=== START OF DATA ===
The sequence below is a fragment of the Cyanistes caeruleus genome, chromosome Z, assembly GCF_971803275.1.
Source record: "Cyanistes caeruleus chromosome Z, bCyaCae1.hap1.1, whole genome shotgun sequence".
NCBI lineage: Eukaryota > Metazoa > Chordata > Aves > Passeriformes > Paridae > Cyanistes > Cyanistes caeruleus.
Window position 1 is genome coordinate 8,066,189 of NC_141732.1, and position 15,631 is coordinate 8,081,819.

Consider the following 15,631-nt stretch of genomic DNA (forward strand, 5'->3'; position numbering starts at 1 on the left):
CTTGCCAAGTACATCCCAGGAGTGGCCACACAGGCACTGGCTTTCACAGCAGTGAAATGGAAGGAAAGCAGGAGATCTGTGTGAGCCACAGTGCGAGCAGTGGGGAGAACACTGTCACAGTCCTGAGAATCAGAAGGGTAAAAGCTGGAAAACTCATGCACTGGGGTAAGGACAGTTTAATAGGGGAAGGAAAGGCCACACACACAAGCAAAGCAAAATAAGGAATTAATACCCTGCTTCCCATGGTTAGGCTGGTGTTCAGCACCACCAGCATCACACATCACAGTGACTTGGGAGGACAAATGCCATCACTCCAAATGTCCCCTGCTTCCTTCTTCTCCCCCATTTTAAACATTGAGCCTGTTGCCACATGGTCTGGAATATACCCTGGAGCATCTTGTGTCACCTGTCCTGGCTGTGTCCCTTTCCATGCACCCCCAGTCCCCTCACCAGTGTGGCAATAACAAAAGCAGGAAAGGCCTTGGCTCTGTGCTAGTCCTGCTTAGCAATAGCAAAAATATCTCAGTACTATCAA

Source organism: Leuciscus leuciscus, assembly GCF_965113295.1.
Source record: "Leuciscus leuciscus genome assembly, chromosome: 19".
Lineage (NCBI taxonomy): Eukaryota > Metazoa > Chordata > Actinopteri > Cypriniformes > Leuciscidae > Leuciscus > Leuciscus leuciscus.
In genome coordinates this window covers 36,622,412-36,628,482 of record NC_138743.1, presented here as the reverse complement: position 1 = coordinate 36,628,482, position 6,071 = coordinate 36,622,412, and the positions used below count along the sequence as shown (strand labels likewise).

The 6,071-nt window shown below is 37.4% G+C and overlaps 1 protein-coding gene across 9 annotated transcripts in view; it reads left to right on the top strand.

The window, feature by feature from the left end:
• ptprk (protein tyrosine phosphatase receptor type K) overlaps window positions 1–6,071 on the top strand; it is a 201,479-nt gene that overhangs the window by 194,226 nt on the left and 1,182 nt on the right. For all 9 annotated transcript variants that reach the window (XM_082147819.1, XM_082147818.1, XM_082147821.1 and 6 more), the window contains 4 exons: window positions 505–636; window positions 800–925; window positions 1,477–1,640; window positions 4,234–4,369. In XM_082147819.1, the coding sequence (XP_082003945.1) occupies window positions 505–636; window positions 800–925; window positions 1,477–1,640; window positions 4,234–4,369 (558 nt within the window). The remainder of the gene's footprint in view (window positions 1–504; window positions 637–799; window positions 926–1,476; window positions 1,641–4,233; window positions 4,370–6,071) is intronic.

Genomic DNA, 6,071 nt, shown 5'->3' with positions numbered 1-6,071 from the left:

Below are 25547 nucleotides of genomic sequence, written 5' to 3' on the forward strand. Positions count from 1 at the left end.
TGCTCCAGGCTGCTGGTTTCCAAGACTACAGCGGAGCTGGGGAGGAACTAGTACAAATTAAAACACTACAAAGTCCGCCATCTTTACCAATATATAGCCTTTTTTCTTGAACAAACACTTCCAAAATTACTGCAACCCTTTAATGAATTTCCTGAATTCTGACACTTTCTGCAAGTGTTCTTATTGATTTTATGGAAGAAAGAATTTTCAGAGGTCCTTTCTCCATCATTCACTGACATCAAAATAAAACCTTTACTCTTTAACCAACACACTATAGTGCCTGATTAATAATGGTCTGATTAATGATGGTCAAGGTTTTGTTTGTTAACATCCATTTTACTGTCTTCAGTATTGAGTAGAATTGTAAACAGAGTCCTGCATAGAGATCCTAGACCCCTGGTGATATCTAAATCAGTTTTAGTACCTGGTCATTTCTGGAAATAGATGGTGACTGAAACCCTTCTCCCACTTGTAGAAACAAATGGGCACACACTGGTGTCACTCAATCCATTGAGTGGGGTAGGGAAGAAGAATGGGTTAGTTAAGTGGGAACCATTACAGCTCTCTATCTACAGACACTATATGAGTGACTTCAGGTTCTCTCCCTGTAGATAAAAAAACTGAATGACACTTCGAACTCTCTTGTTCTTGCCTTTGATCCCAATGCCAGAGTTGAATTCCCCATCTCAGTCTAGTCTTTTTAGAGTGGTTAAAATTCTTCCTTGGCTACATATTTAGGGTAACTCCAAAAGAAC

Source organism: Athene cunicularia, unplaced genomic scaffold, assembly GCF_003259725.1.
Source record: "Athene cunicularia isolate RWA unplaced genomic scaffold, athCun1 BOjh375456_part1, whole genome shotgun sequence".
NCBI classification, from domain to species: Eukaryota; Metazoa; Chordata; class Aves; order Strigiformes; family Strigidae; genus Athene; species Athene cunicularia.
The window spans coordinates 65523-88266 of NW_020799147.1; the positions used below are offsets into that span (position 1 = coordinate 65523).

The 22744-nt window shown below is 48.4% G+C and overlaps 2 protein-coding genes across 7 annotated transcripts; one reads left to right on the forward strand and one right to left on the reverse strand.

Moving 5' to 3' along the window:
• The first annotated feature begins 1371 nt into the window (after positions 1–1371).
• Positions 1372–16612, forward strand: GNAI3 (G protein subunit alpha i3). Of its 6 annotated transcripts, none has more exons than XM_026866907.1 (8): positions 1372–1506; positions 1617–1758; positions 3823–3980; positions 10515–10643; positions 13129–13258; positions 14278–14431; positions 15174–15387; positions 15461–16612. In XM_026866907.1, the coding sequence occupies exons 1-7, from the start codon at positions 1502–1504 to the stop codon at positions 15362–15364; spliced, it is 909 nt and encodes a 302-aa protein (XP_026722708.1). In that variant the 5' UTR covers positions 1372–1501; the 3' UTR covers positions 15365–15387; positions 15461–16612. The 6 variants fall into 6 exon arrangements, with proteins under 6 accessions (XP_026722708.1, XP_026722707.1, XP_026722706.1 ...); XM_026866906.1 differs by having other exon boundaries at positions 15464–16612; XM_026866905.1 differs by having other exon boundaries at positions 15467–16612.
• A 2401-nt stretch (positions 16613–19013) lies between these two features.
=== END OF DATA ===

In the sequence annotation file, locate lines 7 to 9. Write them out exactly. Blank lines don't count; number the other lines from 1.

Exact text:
Source organism: Leuciscus leuciscus, assembly GCF_965113295.1.
Source record: "Leuciscus leuciscus genome assembly, chromosome: 19".
Lineage (NCBI taxonomy): Eukaryota > Metazoa > Chordata > Actinopteri > Cypriniformes > Leuciscidae > Leuciscus > Leuciscus leuciscus.